EDMONTON, ALBERTA--(Marketwire - Oct. 30, 2012) - About a hundred years after Fort Edmonton was established on the banks of the North Saskatchewan River, a group of volunteers launched an agricultural fair. It was 1879, years before the incorporation of the city or the province of Alberta. Less than three hundred people came to that first party, but they were clearly on to something.
That group of volunteers, and the not-for-profit corporation that guides them, is still thriving. It's called Northlands. Back then, it was in the business of bringing farmers and ranchers into contact with what were essentially villagers. While its mandate is spectacularly diverse today, and the village is now a city, Northlands is - at its core - doing precisely the same thing.
One of its signature events, launching winter, is the Canadian Finals Rodeo.
When most of us think of farming and ranching, cowboys and cowgirls and little houses on big prairies, we think of summer. But real farmers and ranchers are too busy in the summertime to spend 10 days in the city. Canadian Finals Rodeo and the agricultural showcase that surrounds it, Farmfair, is an invitation to rural people from across the continent to relax and mingle with urban people in November.
River City Roundup, the festival component of the 10-day party, is a wild and tasty mash-up of urban and rural life: nightclubs and galas, farmers' markets, old and new country music, black ties and bingos, fashion shows, special menus in restaurants all over the city, carnivals and live music light up one of the city's darkest months.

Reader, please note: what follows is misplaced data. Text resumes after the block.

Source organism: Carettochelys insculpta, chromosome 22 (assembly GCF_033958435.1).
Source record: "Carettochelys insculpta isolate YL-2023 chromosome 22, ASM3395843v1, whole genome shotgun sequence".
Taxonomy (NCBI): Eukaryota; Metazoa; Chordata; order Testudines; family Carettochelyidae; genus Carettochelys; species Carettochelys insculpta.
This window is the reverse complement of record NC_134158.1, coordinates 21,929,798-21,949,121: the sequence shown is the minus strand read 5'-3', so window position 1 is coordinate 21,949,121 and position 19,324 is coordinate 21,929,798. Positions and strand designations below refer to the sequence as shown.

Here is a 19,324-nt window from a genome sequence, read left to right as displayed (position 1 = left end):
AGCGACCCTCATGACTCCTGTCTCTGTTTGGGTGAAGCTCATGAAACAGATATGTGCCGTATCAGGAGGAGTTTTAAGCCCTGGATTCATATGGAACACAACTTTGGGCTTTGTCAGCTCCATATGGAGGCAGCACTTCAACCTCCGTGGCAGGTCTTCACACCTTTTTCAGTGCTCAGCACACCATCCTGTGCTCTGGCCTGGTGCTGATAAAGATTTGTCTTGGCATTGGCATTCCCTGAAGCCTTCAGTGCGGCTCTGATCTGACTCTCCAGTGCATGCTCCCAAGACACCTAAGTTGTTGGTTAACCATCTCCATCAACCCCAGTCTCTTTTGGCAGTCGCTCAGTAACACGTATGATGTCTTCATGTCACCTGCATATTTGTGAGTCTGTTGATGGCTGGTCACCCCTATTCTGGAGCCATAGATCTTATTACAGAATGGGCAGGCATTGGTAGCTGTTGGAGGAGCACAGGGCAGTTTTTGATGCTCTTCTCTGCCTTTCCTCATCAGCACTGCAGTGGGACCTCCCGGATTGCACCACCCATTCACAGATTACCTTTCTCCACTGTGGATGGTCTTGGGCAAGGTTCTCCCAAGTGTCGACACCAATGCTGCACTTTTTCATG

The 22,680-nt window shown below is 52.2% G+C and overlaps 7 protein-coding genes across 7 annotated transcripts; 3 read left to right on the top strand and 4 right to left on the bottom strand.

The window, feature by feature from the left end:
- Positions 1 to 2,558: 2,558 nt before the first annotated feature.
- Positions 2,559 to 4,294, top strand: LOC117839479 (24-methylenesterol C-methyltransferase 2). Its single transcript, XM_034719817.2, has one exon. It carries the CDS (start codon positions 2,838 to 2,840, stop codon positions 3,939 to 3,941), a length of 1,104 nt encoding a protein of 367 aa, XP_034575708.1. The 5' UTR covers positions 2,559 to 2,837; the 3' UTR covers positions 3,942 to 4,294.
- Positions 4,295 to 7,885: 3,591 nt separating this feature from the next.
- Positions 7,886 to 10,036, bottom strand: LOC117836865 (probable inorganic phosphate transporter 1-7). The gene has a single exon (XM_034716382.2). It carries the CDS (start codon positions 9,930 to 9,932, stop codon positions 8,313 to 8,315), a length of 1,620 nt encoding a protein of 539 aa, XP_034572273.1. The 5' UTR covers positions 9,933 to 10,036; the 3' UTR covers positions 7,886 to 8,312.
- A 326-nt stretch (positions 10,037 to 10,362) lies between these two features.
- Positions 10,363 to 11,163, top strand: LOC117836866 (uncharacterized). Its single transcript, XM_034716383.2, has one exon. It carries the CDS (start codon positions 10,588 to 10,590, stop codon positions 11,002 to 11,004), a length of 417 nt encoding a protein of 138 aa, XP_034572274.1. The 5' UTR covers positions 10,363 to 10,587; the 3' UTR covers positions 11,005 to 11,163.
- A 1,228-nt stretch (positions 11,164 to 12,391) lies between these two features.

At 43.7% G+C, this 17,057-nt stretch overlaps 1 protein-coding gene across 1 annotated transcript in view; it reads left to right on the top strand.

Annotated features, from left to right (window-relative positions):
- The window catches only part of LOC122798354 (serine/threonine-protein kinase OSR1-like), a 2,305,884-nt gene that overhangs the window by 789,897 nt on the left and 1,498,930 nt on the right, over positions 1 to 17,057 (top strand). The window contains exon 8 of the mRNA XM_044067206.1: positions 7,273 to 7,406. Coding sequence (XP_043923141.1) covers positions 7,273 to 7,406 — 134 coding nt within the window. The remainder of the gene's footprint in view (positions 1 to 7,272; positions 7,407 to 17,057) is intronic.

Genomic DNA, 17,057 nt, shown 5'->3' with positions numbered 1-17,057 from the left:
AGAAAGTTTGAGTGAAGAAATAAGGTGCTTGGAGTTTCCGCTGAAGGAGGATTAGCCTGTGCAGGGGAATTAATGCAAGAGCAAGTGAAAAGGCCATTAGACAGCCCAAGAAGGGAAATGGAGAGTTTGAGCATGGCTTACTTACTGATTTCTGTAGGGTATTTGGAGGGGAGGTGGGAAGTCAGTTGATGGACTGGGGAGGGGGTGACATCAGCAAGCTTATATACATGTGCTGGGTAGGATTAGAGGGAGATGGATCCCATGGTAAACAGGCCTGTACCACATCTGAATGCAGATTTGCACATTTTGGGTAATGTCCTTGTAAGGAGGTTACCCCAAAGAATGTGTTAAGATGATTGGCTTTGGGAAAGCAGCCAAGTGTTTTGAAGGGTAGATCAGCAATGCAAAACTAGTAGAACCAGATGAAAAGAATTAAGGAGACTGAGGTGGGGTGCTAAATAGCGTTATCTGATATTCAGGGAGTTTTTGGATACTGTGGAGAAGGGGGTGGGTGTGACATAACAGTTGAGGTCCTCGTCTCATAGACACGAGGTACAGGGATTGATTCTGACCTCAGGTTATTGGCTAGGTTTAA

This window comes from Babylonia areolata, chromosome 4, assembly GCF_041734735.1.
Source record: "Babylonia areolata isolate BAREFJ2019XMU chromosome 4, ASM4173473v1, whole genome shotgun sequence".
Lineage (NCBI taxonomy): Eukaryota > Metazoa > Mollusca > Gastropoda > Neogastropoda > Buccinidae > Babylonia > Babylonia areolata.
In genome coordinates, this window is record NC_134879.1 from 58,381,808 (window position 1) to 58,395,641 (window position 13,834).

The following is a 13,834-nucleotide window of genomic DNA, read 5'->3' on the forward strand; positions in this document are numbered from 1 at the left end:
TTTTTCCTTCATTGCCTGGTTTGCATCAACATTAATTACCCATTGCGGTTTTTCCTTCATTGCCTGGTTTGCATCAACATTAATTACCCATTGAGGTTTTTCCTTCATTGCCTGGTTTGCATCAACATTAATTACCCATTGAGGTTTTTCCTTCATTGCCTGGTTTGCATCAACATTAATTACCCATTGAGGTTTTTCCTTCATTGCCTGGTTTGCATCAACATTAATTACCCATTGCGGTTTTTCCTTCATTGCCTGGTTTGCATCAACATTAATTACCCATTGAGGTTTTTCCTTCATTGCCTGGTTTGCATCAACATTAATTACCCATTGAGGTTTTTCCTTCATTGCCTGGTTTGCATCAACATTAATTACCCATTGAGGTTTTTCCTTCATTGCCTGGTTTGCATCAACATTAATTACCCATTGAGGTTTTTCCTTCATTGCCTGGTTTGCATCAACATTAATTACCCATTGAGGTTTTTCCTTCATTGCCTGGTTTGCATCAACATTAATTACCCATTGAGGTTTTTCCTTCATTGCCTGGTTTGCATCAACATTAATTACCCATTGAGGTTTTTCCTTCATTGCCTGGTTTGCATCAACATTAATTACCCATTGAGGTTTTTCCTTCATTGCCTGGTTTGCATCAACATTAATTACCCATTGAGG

Canadian Finals Rodeo started in 1974. It's the last event on the professional rodeo calendar every year, the national championship, with some of the country's biggest prizes for riding, roping, and racing.
It's always a pleasure for a downtown Edmontonian, each November, to see the hotels, restaurants and sidewalks fill up with men and women in cowboy hats and boots, Wrangler jeans, and Stormrider jackets. We take photographs of each other.
One of the best and most exotic images in November is the downtown cattle drive. One of Edmonton's iconic photographs in recent years is a herd of cattle standing and mooing in front of the swooping glass and zinc Art Gallery of Alberta on Sir Winston Churchill Square, a playful juxtaposition of city and country.
Country stars Dean Brody and Chris Young will perform acoustically on the first two nights, November 7 and 8. Every night during the festival the Edmonton EXPO Centre will transform into The Buckle, a party hub for the city. Just out the doors, past the LRT station and over a pedestrian bridge, the cowboys, cowgirls, and thousands of spectators will gather in Rexall Place - home of the Edmonton Oilers.
For city kids - and adults - who grow up thinking food comes from grocery stores, the Farmfair agricultural showcase is a wonder. Fourteen kinds of cattle, from Black Angus to Shorthorn, will be inspected for sale and for competition this year. Horses, stock dogs, and alpacas will also meet in the show ring.
Modern farming is spectacularly modern. Farmfair and other Canadian Finals Rodeo events are unforgettable open doors into this and other paradoxes: traditional and contemporary, city and country, work and sport, rock and country, cowboy boots and tuxedos.